:-( Buckyballs are nanosized hexagonal spheres of carbon. They are a type of nanosized molecule. So in general, nanomolecules released into aquatic environments would be a bad idea for fish.

Nanocrystalline powdered titanium dioxide is being used in sunscreen. I couldn't find any safety data at all - this stuff is very new and the studies on what's safe and what's not are just starting to come out. But it is cause for concern - what if it's as bad for fish as the buckyballs in Dr. Oberdorester's research?

We will be covering this research in our show this Monday, May 17, 2004. The broadcast/webcast is from 6-6:30, Eastern Daylight Time, if anyone wants to tune in.

I have more links to some toxicology sites on nano sized molecules but this is long enough!

Posted by: Dianne Murray on May 15, 2004 11:28 PM


putting effectively untested nanoparticles into consumer products is just asking for problems. we need to keep any potentially harmful nanoparticles out of the environment and food chain. lets not screw up the one thing that has the greatest potential for good in the world!

Posted by: Steve Young on December 22, 2010 02:48 PM


Security code:

Please enter the security code displayed on the above grid

Due to our anti-spamming policy the comments you are posting will show up online within few hours from the posting time.



The Individual Is Supreme And Finds Its Way Through Intuition


Creative Commons License
This work is licensed under a Creative Commons License.

These articles are brought to you strictly for educational and informational purposes. Be sure to consult your health practitioner of choice before utilizing any of the information to cure or mitigate disease. Any copyrighted material cited is used strictly in a non commercial way and in accordance with the "fair use" doctrine.



Enter your Email

Powered by FeedBlitz



Most Popular Articles
Lipitor: Side Effects And Natural Remedy

Lipitor - The Human Cost

Fluoride Accumulates in Pineal Gland

Original blueprints for 200 mpg carburetor found in England

Medical system is leading cause of death and injury in US

Aspartame and Multiple Sclerosis - Neurosurgeon's Warning

'Bird Flu', SARS - Biowarfare or a Pandemic of Propaganda?



More recent articles
Chromotherapy in Cancer

Inclined Bed Therapy: Tilt your bed for healthful sleep

European Food Safety Authority cherry picks evidence - finds Aspartame completely safe

Did Aspartame kill Cory Terry?

Retroviral particles in human immune defenses - is AIDS orthodoxy dead wrong?

Vaccine damage in Great Britain: The consequences of Dr Wakefield’s trials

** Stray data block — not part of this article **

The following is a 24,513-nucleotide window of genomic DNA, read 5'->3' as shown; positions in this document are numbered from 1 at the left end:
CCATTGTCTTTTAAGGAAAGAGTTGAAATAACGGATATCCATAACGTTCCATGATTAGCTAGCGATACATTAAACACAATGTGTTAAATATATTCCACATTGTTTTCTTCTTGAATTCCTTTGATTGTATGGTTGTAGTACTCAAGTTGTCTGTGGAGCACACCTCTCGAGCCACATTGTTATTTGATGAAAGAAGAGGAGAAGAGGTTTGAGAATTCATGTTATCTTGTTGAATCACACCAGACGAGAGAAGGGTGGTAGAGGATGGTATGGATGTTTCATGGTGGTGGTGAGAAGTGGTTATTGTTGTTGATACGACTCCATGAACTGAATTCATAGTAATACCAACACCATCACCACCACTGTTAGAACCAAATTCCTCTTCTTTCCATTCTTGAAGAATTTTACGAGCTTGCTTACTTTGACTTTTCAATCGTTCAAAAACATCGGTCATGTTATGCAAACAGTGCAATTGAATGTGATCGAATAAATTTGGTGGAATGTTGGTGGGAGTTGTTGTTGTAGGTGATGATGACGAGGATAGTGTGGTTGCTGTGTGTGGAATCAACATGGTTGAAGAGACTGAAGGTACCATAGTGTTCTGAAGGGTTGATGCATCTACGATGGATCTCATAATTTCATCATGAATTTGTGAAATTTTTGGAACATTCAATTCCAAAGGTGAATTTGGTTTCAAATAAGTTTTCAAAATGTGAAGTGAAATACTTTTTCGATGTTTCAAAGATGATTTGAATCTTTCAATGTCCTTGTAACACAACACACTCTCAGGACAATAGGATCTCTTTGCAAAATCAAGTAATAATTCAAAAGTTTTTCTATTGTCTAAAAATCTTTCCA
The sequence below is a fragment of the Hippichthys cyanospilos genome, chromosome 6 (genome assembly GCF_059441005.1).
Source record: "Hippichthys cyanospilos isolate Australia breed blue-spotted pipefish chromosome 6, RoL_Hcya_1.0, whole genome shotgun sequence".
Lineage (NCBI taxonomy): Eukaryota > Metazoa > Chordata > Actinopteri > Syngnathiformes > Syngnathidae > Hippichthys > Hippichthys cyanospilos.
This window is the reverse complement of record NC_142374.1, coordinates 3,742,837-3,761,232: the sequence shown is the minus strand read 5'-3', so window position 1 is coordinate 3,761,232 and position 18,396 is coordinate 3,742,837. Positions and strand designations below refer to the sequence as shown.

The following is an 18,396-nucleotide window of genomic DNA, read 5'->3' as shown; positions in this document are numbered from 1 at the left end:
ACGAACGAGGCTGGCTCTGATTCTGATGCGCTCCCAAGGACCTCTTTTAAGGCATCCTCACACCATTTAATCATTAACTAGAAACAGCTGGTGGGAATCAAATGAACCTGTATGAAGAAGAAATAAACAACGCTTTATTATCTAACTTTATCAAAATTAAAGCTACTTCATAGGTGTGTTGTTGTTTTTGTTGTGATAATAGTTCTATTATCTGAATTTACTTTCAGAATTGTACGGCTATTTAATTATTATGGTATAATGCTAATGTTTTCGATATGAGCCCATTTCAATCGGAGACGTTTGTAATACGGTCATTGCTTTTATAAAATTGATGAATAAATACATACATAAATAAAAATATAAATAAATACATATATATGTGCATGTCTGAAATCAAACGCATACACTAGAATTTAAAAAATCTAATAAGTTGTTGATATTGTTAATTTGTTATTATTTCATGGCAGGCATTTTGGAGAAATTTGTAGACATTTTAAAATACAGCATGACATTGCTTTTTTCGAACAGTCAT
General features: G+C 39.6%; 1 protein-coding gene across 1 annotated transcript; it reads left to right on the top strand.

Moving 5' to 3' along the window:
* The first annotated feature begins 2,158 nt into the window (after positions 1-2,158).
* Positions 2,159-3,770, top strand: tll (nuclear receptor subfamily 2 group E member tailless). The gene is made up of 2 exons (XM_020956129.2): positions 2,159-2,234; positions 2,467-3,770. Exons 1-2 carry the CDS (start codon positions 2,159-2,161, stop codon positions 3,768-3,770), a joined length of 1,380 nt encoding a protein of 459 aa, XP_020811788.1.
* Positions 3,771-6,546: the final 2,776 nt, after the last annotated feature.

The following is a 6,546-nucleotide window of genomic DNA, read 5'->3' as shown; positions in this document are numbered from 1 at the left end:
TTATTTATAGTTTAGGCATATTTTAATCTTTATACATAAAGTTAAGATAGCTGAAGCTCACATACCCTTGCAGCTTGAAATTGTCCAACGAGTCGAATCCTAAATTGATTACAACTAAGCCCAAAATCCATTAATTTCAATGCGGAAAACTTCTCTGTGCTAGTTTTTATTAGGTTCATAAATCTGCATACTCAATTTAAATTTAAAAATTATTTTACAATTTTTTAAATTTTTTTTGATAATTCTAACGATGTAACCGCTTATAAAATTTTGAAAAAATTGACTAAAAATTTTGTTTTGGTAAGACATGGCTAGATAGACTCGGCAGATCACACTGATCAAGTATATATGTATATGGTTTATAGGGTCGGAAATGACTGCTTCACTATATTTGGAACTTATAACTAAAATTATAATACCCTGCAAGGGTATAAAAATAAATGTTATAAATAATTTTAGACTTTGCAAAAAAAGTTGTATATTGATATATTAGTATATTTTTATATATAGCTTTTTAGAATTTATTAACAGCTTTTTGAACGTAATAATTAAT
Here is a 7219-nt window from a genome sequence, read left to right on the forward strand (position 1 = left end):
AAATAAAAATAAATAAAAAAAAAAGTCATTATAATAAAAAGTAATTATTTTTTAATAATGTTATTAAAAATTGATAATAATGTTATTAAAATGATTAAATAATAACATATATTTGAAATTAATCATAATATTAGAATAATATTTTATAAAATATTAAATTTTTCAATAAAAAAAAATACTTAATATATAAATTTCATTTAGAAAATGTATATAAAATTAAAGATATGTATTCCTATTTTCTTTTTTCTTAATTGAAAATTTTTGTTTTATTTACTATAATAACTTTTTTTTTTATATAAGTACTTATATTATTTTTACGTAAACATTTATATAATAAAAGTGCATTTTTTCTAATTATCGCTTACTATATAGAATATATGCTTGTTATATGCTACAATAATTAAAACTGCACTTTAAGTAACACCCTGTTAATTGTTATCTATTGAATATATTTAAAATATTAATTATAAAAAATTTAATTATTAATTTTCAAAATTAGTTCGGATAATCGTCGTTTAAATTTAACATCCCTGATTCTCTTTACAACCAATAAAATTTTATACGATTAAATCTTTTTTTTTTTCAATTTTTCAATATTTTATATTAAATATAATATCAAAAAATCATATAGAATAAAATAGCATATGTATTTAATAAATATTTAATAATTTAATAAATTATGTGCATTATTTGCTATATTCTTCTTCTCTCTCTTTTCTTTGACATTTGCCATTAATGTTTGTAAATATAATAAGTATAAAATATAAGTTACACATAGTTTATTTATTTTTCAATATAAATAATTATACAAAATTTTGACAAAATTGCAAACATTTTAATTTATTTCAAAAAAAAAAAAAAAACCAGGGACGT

Archive of all articles on this site



Most recent comments
Uganda: Pfizer Sponsored AIDS Institute Snubs Natural Treatment Options

Lipitor: Side Effects And Natural Remedy

AIDS: 'No Gold Standard' For HIV Testing

Lipitor: Side Effects And Natural Remedy

'Global Business Coalition' Wants More Testing: But Tests Do Not Show AIDS



Candida International

What Does MHRA Stand For??

Bono and Bush Party without Koch: AIDS Industry Makes a Mockery of Medical Science

Profit as Usual and to Hell with the Risks: Media Urge that Young Girls Receive Mandatory Cervical Cancer Vaccine


Share The Wealth

Artificial Water Fluoridation: Off To A Poor Start / Fluoride Injures The Newborn

Drinking Water Fluoridation is Genotoxic & Teratogenic

Democracy At Work? - PPM On Fluoride

"Evidence Be Damned...Patient Outcome Is Irrelevant" - From Helke

Why Remove Fluoride From Phosphate Rock To Make Fertilizer


Evolving Collective Intelligence

Let Us Please Frame Collective Intelligence As Big As It Is

Reflections on the evolution of choice and collective intelligence

Whole System Learning and Evolution -- and the New Journalism

Gathering storms of unwanted change

Protect Sources or Not? - More Complex than It Seems



Islanda, quando il popolo sconfigge l'economia globale.

Il Giorno Fuori dal Tempo, Il significato energetico del 25 luglio

Rinaldo Lampis: L'uso Cosciente delle Energie

Attivazione nei Colli Euganei (PD) della Piramide di Luce

Contatti con gli Abitanti Invisibili della Natura


Diary of a Knowledge Broker

Giving It Away, Making Money

Greenhouses That Change the World

Cycles of Communication and Collaboration

What Is an "Integrated Solution"?

Thoughts about Value-Add




Best sellers from